CHINA has claimed there was “no such thing” as man-made islands in the disputed South China Sea – despite clear satellite images of the land and sea grab.
The country has carried out major land reclamation and construction on several islands in the Spratly archipelago in what has been the biggest Pacific land and sea grabs since World War 2.
The strategic bases will give China the ability to deploy combat aircraft and other military assets with terrifying efficiency across the disputed region, news.com.au reports.
The long-running South China Sea dispute circles around claims from several sovereign states over the waters and its islands, through which an estimated $5trillion of trade passes through.
Brunei, Malaysia, Indonesia, the Philippines and Vietnam also claim the waters should be classed as their own.
But Chinese foreign ministry spokesman Wu Qian said the work was for civilian purposes and that China had every right to do this.
“There is no such thing as man-made islands,” Wu told a regular monthly news briefing.
“Most of the building is for civilian purposes, including necessary defensive facilities.”
Earlier this year it was reported that China is “stealing” the oil and gas rich South China Sea region and it is too late for Trump and the US to stop them.
The US wants the territory to remain as international waters, sparking fears a war could break out if China starts acting aggressively.
The Washington-based Centre for Strategic and International Studies (CSIS) analysed recent satellite photos and concluded that runways, aircraft hangers, radar sites and hardened surface-to-air missile shelters have either been finished or are nearing completion.
China has constructed enough concrete hangers for 24 fighter jets and four or five larger planes.
These could include bombers or early warning aircraft.
But a report, released this week, appears to be the most conclusive indication yet that China is using its island-building project to give teeth to its claim over almost the entire South China Sea and its islands and reefs.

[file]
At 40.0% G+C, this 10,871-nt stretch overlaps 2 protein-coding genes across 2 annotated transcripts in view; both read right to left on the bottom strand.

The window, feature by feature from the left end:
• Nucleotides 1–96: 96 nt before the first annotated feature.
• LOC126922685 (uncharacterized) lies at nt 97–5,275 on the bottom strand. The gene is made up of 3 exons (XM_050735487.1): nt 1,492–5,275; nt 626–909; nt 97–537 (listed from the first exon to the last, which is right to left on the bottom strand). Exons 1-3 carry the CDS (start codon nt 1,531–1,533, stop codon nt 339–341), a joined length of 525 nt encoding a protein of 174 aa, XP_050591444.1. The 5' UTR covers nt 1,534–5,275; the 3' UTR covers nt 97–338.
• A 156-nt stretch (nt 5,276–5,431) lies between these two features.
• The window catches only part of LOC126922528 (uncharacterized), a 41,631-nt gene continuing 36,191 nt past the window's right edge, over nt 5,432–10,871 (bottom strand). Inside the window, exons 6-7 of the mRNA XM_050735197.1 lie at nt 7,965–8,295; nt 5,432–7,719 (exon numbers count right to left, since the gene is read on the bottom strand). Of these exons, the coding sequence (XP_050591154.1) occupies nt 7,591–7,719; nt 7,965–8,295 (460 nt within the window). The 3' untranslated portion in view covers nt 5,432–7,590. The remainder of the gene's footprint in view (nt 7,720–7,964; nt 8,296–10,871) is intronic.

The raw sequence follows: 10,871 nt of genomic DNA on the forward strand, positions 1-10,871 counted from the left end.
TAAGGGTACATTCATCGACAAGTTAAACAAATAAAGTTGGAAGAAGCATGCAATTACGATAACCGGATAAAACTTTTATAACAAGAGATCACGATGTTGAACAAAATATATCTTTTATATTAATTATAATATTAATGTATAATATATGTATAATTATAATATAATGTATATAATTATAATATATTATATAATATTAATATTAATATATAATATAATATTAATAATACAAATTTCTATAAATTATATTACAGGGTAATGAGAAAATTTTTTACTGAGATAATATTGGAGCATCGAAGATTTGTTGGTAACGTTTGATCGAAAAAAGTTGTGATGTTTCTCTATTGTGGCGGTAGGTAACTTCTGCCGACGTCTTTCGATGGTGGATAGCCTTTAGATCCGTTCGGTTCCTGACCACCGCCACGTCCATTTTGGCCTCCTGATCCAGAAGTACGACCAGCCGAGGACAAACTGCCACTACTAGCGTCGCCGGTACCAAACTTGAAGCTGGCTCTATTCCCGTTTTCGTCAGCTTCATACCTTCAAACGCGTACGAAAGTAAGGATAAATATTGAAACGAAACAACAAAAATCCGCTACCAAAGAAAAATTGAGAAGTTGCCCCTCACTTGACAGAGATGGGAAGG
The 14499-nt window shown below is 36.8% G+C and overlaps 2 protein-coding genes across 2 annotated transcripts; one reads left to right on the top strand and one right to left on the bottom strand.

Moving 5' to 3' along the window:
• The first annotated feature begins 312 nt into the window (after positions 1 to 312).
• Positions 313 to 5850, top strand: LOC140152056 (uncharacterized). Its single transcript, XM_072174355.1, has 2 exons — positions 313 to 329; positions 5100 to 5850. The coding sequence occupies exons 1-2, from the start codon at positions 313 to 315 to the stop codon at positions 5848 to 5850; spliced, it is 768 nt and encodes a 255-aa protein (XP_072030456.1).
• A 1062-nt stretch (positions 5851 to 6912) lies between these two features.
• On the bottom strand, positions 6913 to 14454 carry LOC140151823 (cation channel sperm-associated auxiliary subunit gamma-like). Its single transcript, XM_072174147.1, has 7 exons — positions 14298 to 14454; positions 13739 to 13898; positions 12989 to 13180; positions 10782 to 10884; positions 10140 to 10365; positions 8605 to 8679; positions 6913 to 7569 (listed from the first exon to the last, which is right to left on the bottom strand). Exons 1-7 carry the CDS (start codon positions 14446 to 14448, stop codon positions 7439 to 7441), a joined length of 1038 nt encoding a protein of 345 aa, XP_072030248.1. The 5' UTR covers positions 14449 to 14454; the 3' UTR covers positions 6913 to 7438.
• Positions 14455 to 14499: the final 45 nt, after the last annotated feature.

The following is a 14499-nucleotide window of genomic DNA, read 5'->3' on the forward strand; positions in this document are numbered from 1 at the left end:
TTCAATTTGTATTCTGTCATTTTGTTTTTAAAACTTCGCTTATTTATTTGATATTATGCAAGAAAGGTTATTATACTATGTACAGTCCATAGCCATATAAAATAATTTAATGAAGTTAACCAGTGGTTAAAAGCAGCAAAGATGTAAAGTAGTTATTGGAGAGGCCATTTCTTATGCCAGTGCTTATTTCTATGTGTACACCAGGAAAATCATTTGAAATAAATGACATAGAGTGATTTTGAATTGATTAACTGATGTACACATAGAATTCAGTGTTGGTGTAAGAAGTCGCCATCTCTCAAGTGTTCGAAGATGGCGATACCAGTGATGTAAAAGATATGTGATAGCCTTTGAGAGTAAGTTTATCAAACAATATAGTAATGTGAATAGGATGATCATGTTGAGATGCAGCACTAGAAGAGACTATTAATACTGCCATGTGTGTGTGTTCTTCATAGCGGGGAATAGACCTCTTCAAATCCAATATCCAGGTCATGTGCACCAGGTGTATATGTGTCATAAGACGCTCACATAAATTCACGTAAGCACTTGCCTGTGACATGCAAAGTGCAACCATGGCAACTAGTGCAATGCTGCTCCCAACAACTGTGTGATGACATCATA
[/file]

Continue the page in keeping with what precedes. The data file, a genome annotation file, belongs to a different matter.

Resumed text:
Ashley Townshend, a research fellow at the United States Studies Centre at the University of Sydney, said: “It confirms what we’ve known for a long time.
“Beijing intends to turn these artificial outposts into military footholds that will provide it with power projection capability right across the South China Sea.”
“In a crisis, these facilities would significantly complicate US war plans and access to the South China Sea at acceptable levels of cost and risk.
“There’s also a more important day-to-day implication: these new military outposts allow China to dramatically extend its strategic reach from its southern shores down to Indonesian waters, creating a new strategic status quo and a Chinese sphere of influence.
“Beijing, in other words, is seeking to become the dominant military power in this part of the world with a capacity to prevent, deny or veto other countries from accessing these waters.”
China already uses an existing airfield on Woody Island in the similarly disputed Paracel chain, located to the north, where it has maintained mobile HQ-9 surface-to-air missiles for more than a year and deployed anti-ship cruise missiles on at least one occasion.